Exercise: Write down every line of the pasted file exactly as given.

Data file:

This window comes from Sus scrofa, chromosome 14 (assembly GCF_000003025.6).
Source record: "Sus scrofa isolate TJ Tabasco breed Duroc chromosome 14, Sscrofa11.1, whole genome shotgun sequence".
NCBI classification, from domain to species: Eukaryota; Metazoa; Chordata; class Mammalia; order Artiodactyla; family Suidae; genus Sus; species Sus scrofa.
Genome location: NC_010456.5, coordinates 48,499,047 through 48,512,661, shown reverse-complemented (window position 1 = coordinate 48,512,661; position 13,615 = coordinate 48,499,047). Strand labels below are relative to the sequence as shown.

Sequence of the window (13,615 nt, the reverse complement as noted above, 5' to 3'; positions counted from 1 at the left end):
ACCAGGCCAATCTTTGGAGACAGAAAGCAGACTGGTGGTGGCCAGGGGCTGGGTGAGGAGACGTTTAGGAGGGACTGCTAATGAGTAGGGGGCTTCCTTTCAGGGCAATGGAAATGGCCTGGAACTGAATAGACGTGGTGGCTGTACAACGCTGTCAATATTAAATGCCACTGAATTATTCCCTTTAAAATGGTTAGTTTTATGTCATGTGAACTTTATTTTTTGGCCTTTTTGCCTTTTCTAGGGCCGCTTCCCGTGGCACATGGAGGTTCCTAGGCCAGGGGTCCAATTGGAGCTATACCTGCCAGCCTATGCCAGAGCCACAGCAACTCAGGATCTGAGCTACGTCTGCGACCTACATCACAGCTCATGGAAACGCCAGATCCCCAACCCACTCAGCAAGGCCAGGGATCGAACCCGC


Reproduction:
This window comes from Sus scrofa, chromosome 14 (assembly GCF_000003025.6).
Source record: "Sus scrofa isolate TJ Tabasco breed Duroc chromosome 14, Sscrofa11.1, whole genome shotgun sequence".
NCBI classification, from domain to species: Eukaryota; Metazoa; Chordata; class Mammalia; order Artiodactyla; family Suidae; genus Sus; species Sus scrofa.
Genome location: NC_010456.5, coordinates 48,499,047 through 48,512,661, shown reverse-complemented (window position 1 = coordinate 48,512,661; position 13,615 = coordinate 48,499,047). Strand labels below are relative to the sequence as shown.

Sequence of the window (13,615 nt, the reverse complement as noted above, 5' to 3'; positions counted from 1 at the left end):
ACCAGGCCAATCTTTGGAGACAGAAAGCAGACTGGTGGTGGCCAGGGGCTGGGTGAGGAGACGTTTAGGAGGGACTGCTAATGAGTAGGGGGCTTCCTTTCAGGGCAATGGAAATGGCCTGGAACTGAATAGACGTGGTGGCTGTACAACGCTGTCAATATTAAATGCCACTGAATTATTCCCTTTAAAATGGTTAGTTTTATGTCATGTGAACTTTATTTTTTGGCCTTTTTGCCTTTTCTAGGGCCGCTTCCCGTGGCACATGGAGGTTCCTAGGCCAGGGGTCCAATTGGAGCTATACCTGCCAGCCTATGCCAGAGCCACAGCAACTCAGGATCTGAGCTACGTCTGCGACCTACATCACAGCTCATGGAAACGCCAGATCCCCAACCCACTCAGCAAGGCCAGGGATCGAACCCGC